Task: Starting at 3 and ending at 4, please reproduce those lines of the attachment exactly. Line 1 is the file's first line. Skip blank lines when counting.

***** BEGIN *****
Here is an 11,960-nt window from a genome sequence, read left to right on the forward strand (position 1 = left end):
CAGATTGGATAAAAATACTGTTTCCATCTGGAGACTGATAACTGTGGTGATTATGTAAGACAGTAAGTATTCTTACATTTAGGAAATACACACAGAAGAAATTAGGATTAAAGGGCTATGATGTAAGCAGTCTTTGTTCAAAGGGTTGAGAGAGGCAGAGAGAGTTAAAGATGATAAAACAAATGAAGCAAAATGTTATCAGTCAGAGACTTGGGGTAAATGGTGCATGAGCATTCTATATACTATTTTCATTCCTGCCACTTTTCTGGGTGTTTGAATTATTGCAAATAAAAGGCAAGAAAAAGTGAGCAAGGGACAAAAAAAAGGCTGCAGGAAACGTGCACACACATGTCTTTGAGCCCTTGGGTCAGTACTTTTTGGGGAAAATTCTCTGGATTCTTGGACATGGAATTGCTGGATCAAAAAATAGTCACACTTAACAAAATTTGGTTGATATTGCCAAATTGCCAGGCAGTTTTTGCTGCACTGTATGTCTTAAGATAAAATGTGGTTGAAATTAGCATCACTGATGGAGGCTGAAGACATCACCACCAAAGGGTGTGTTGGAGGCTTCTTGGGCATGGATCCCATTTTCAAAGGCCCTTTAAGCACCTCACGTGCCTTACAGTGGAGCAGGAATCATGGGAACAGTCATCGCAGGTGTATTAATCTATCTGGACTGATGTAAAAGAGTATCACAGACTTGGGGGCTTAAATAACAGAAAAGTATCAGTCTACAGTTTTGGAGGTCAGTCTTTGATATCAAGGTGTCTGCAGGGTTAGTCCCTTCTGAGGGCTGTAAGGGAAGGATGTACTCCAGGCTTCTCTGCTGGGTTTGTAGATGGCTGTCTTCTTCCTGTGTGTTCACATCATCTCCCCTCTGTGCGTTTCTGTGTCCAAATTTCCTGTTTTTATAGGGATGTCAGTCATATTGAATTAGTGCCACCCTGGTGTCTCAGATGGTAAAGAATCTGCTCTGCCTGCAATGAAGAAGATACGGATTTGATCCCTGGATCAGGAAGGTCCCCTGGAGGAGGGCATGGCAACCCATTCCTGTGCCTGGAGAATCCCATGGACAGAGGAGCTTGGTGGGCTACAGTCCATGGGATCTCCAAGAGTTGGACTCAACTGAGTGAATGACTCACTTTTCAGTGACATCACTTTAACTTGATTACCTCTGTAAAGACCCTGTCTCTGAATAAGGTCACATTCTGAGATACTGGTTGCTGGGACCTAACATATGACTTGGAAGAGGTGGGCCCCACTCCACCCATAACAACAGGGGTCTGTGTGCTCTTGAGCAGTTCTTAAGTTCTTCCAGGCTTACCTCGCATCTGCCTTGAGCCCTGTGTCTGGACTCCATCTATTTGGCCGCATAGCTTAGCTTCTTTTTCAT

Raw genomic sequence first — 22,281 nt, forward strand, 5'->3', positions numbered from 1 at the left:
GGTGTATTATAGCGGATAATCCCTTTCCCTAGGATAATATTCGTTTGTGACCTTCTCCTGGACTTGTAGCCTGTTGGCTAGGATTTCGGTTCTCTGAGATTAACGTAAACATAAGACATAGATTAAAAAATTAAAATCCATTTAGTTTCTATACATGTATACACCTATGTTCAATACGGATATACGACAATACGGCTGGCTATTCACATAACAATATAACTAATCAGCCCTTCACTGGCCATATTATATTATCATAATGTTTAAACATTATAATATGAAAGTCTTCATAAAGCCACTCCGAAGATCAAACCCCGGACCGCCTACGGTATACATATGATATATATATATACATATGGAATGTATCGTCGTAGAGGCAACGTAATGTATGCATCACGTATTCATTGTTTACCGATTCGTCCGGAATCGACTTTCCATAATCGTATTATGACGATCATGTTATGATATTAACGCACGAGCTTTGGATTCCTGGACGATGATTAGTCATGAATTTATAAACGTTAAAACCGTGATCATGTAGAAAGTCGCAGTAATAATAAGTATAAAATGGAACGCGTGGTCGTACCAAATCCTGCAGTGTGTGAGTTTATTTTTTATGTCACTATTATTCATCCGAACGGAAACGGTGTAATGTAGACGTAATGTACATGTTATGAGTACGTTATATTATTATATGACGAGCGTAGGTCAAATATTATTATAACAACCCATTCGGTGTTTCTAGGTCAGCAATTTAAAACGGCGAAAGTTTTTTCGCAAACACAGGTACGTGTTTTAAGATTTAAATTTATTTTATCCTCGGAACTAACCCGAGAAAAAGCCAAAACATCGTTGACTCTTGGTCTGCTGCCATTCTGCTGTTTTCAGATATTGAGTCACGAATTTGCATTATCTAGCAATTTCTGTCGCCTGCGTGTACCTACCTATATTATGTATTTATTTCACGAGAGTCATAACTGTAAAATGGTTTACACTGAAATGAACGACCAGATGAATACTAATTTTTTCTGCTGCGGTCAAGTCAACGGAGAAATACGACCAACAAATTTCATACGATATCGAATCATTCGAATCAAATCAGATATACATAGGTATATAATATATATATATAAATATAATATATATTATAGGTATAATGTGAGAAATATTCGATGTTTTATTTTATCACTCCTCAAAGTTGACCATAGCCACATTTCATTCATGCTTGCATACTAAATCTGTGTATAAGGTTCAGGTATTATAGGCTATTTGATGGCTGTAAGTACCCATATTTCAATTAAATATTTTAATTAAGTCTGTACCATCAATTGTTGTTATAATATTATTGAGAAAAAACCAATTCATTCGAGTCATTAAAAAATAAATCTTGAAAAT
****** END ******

Raw genomic sequence first — 22,281 nt, forward strand, 5'->3', positions numbered from 1 at the left:
GGTGTATTATAGCGGATAATCCCTTTCCCTAGGATAATATTCGTTTGTGACCTTCTCCTGGACTTGTAGCCTGTTGGCTAGGATTTCGGTTCTCTGAGATTAACGTAAACATAAGACATAGATTAAAAAATTAAAATCCATTTAGTTTCTATACATGTATACACCTATGTTCAATACGGATATACGACAATACGGCTGGCTATTCACATAACAATATAACTAATCAGCCCTTCACTGGCCATATTATATTATCATAATGTTTAAACATTATAATATGAAAGTCTTCATAAAGCCACTCCGAAGATCAAACCCCGGACCGCCTACGGTATACATATGATATATATATATACATATGGAATGTATCGTCGTAGAGGCAACGTAATGTATGCATCACGTATTCATTGTTTACCGATTCGTCCGGAATCGACTTTCCATAATCGTATTATGACGATCATGTTATGATATTAACGCACGAGCTTTGGATTCCTGGACGATGATTAGTCATGAATTTATAAACGTTAAAACCGTGATCATGTAGAAAGTCGCAGTAATAATAAGTATAAAATGGAACGCGTGGTCGTACCAAATCCTGCAGTGTGTGAGTTTATTTTTTATGTCACTATTATTCATCCGAACGGAAACGGTGTAATGTAGACGTAATGTACATGTTATGAGTACGTTATATTATTATATGACGAGCGTAGGTCAAATATTATTATAACAACCCATTCGGTGTTTCTAGGTCAGCAATTTAAAACGGCGAAAGTTTTTTCGCAAACACAGGTACGTGTTTTAAGATTTAAATTTATTTTATCCTCGGAACTAACCCGAGAAAAAGCCAAAACATCGTTGACTCTTGGTCTGCTGCCATTCTGCTGTTTTCAGATATTGAGTCACGAATTTGCATTATCTAGCAATTTCTGTCGCCTGCGTGTACCTACCTATATTATGTATTTATTTCACGAGAGTCATAACTGTAAAATGGTTTACACTGAAATGAACGACCAGATGAATACTAATTTTTTCTGCTGCGGTCAAGTCAACGGAGAAATACGACCAACAAATTTCATACGATATCGAATCATTCGAATCAAATCAGATATACATAGGTATATAATATATATATATAAATATAATATATATTATAGGTATAATGTGAGAAATATTCGATGTTTTATTTTATCACTCCTCAAAGTTGACCATAGCCACATTTCATTCATGCTTGCATACTAAATCTGTGTATAAGGTTCAGGTATTATAGGCTATTTGATGGCTGTAAGTACCCATATTTCAATTAAATATTTTAATTAAGTCTGTACCATCAATTGTTGTTATAATATTATTGAGAAAAAACCAATTCATTCGAGTCATTAAAAAATAAATCTTGAAAAT